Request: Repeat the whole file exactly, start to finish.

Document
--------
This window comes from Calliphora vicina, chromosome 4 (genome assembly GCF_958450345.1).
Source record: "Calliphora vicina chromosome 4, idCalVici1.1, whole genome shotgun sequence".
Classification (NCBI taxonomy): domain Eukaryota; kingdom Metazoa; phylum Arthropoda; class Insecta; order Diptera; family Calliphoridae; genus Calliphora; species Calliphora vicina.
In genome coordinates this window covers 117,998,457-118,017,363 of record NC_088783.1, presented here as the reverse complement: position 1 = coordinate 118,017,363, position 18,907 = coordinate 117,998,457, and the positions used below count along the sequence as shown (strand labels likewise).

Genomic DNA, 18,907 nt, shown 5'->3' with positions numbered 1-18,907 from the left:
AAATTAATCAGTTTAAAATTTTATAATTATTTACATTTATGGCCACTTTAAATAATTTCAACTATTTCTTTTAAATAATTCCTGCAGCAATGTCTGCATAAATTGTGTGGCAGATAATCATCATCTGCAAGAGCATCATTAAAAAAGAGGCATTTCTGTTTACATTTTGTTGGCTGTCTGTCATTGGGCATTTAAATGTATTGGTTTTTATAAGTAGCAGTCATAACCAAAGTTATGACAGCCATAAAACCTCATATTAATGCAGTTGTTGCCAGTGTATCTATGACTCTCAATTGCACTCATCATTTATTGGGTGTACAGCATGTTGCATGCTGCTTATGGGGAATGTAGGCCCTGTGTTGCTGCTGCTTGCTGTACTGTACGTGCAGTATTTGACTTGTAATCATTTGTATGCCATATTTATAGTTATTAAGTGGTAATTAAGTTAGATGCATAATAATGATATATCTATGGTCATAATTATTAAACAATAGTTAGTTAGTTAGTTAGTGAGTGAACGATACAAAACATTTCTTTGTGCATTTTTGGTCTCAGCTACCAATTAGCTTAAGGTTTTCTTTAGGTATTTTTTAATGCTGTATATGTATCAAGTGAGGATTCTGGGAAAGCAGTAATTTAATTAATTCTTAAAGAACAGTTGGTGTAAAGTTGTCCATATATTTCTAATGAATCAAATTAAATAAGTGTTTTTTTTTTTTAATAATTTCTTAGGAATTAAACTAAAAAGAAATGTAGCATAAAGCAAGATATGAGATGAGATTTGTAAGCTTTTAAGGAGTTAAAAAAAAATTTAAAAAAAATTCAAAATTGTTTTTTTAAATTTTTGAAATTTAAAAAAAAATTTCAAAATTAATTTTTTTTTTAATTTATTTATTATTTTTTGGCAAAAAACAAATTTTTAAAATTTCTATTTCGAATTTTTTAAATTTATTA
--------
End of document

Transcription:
This window comes from Calliphora vicina, chromosome 4 (genome assembly GCF_958450345.1).
Source record: "Calliphora vicina chromosome 4, idCalVici1.1, whole genome shotgun sequence".
Classification (NCBI taxonomy): domain Eukaryota; kingdom Metazoa; phylum Arthropoda; class Insecta; order Diptera; family Calliphoridae; genus Calliphora; species Calliphora vicina.
In genome coordinates this window covers 117,998,457-118,017,363 of record NC_088783.1, presented here as the reverse complement: position 1 = coordinate 118,017,363, position 18,907 = coordinate 117,998,457, and the positions used below count along the sequence as shown (strand labels likewise).

Genomic DNA, 18,907 nt, shown 5'->3' with positions numbered 1-18,907 from the left:
AAATTAATCAGTTTAAAATTTTATAATTATTTACATTTATGGCCACTTTAAATAATTTCAACTATTTCTTTTAAATAATTCCTGCAGCAATGTCTGCATAAATTGTGTGGCAGATAATCATCATCTGCAAGAGCATCATTAAAAAAGAGGCATTTCTGTTTACATTTTGTTGGCTGTCTGTCATTGGGCATTTAAATGTATTGGTTTTTATAAGTAGCAGTCATAACCAAAGTTATGACAGCCATAAAACCTCATATTAATGCAGTTGTTGCCAGTGTATCTATGACTCTCAATTGCACTCATCATTTATTGGGTGTACAGCATGTTGCATGCTGCTTATGGGGAATGTAGGCCCTGTGTTGCTGCTGCTTGCTGTACTGTACGTGCAGTATTTGACTTGTAATCATTTGTATGCCATATTTATAGTTATTAAGTGGTAATTAAGTTAGATGCATAATAATGATATATCTATGGTCATAATTATTAAACAATAGTTAGTTAGTTAGTTAGTGAGTGAACGATACAAAACATTTCTTTGTGCATTTTTGGTCTCAGCTACCAATTAGCTTAAGGTTTTCTTTAGGTATTTTTTAATGCTGTATATGTATCAAGTGAGGATTCTGGGAAAGCAGTAATTTAATTAATTCTTAAAGAACAGTTGGTGTAAAGTTGTCCATATATTTCTAATGAATCAAATTAAATAAGTGTTTTTTTTTTTTAATAATTTCTTAGGAATTAAACTAAAAAGAAATGTAGCATAAAGCAAGATATGAGATGAGATTTGTAAGCTTTTAAGGAGTTAAAAAAAAATTTAAAAAAAATTCAAAATTGTTTTTTTAAATTTTTGAAATTTAAAAAAAAATTTCAAAATTAATTTTTTTTTTAATTTATTTATTATTTTTTGGCAAAAAACAAATTTTTAAAATTTCTATTTCGAATTTTTTAAATTTATTA